The first colonial adventures to Roanoke Island ended with the disappearance of John White’s so-called Lost Colony. This, combined with the death of Sir Richard Grenville in 1591 fighting the Spanish Armada strengthened Sir Walter Ralegh’s resolve to settle the area he had named Virginia for his beloved Queen Bess. “I shall yet live to see it an English nation,” he vowed (Rowse, 225). He ordered further voyages to Virginia to ascertain what had become of The Lost Colony, but no definitive answers were found.
It was not until the death of Elizabeth I in 1603 that renewed efforts towards sustainable colonial settlement were embraced in earnest., economically centred around the planting of tobacco in order to satisfy growing European markets for the fashionable herb, As Charles Kingsley wrote in his fictional account of the period, Sir Richard Grenville and his men had “picked the lock of the new world” (10). Now it was up to the next generation of Bideford men to ensure his efforts had not been in vain.
Planting the Lotus Leaf of Torridge 1603-16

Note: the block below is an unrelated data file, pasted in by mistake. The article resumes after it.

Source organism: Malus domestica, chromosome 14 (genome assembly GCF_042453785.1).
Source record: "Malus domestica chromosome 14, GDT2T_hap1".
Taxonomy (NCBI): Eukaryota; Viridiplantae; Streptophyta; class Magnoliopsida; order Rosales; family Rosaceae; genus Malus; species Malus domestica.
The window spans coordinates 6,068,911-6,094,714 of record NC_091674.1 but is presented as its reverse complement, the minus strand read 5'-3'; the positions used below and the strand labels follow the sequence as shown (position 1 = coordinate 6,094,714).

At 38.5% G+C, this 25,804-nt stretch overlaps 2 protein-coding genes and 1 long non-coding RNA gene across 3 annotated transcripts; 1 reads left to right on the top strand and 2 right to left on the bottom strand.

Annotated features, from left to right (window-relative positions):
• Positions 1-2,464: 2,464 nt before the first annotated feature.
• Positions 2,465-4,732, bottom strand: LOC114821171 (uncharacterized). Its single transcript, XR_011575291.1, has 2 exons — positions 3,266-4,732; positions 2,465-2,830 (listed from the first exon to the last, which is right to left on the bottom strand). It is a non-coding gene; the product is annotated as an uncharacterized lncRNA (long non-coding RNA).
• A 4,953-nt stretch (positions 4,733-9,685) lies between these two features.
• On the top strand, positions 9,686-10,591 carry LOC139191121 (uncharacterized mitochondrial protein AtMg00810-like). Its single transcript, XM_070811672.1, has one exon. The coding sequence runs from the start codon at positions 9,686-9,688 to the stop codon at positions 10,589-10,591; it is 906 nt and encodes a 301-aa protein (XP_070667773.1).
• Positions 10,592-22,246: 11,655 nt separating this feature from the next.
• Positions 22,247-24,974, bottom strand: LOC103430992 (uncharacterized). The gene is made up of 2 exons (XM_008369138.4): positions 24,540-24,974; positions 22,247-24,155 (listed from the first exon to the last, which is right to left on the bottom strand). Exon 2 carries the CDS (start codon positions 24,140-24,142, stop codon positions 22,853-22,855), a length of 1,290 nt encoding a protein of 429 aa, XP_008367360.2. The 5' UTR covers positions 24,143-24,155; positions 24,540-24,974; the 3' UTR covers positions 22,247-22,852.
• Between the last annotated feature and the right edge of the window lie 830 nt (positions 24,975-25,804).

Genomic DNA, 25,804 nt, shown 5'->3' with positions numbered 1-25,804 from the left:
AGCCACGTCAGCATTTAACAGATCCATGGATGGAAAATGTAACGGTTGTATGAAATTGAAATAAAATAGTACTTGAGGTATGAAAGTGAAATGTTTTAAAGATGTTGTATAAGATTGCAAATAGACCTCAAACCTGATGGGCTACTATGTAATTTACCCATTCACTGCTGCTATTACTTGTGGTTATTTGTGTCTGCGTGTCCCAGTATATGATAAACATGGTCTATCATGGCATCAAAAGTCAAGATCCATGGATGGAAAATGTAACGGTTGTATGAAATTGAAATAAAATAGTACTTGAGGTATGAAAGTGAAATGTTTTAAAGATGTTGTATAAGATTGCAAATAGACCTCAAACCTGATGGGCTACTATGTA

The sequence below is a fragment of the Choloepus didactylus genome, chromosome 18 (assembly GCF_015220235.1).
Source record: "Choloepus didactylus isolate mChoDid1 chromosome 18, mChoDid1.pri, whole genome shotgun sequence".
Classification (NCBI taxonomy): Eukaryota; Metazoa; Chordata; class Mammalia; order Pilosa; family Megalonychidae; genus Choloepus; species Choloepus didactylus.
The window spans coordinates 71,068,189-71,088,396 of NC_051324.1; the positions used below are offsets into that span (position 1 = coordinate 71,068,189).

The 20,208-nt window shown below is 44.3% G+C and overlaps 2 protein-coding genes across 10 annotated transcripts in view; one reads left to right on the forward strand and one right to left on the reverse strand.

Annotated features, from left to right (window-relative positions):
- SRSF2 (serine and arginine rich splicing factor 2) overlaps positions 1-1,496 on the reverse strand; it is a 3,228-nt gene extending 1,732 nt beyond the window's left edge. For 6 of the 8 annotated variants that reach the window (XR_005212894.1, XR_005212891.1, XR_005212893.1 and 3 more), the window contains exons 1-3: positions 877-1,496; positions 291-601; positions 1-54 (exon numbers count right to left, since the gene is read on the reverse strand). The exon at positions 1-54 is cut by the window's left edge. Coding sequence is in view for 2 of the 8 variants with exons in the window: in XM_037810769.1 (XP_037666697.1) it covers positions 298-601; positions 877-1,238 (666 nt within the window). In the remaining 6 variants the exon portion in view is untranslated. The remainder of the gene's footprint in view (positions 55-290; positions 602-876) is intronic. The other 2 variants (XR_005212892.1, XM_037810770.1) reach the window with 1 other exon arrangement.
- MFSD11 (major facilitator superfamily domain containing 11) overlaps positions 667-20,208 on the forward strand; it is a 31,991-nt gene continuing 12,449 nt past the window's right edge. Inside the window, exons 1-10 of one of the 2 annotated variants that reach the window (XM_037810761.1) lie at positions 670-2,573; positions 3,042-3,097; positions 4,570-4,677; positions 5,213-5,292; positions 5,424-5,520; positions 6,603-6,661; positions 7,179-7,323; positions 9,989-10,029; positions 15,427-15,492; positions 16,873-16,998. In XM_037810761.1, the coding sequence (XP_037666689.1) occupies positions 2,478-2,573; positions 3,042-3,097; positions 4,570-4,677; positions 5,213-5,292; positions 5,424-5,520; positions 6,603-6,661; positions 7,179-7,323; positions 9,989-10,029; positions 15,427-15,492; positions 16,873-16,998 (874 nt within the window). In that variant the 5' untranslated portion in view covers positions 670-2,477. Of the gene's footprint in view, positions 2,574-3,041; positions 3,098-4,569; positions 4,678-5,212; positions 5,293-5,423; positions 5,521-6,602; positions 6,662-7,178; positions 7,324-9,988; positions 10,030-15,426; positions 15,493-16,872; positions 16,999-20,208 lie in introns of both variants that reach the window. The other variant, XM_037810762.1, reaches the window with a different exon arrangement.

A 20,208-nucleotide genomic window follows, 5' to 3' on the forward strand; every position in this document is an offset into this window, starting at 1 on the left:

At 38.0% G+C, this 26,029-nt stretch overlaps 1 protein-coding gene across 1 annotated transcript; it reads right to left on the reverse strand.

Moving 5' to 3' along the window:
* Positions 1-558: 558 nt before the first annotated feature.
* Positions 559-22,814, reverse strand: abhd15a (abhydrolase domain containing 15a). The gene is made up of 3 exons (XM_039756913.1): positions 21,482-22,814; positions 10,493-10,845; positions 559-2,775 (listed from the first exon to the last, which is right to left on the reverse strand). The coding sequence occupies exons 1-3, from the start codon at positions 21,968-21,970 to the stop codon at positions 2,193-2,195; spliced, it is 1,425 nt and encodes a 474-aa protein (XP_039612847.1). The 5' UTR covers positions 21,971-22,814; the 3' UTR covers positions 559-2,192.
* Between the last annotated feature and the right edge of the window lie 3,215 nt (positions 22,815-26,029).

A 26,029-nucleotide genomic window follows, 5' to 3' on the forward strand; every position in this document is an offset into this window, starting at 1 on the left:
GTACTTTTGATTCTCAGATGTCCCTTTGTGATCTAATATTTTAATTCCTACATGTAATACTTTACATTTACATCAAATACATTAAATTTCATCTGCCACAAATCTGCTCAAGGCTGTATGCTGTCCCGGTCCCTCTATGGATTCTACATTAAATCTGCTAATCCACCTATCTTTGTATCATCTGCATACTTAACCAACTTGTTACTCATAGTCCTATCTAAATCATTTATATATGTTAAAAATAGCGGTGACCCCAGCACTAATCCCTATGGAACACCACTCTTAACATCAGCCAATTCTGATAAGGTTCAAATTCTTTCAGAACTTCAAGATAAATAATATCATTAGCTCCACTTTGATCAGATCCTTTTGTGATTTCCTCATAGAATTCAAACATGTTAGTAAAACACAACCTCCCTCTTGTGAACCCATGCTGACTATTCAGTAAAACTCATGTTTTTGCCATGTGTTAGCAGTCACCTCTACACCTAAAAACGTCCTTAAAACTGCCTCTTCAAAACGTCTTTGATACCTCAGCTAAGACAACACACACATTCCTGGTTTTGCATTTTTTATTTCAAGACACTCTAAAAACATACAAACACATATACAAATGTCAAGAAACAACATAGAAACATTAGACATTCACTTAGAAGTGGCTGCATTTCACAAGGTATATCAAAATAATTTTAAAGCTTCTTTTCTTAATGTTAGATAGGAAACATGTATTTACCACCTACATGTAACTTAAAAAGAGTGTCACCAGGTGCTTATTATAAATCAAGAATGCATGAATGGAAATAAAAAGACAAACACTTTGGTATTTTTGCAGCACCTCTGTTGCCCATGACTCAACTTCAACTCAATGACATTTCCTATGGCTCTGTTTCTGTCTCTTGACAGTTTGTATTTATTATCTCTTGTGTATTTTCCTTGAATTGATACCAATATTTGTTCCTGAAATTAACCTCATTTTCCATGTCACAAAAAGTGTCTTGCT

The next colonial push was presided over by a consortium of London merchants and West Country mariners, both of whom could see massive potential to turn tobacco into profit – the activities of the Virginia Company, founded in 1606, paved the way for Bideford’s progress. The primary function of the Virginia Company was to create settlements to grow lucrative tobacco crops in Virginia. It was headed by Thomas Smythe, whose London merchants provided both the wealth and the determination to succeed against substantial odds.
Jamestown, founded first in 1607, was a settlement owned entirely by the Virginia Company and all settlers were employed by the Company or dependents of the employees. To begin with, disease was rampant and loss of life was heavy. Settlers were on the brink of starvation. In 1608, the first true colonial leader emerged. John Smith sustained the colony through the winter of that year and began to promote further colonial development in North Virginia which later became New England. There, he encouraged trade in fishing which helped “revive colonial activity in the West Country, in whose sphere New England lay” (Rowse, 231). Smith returned from Virginia in 1609 following a serious injury. But he carried on with his colonial evangelism and in the summer of 1616, visited West Country sea-port towns, handing out maps and books indicating shipping routes to North America and collecting support for his colonial efforts. No specific mention is made of Bideford but it is possible that it would have been included in Smith’s tour.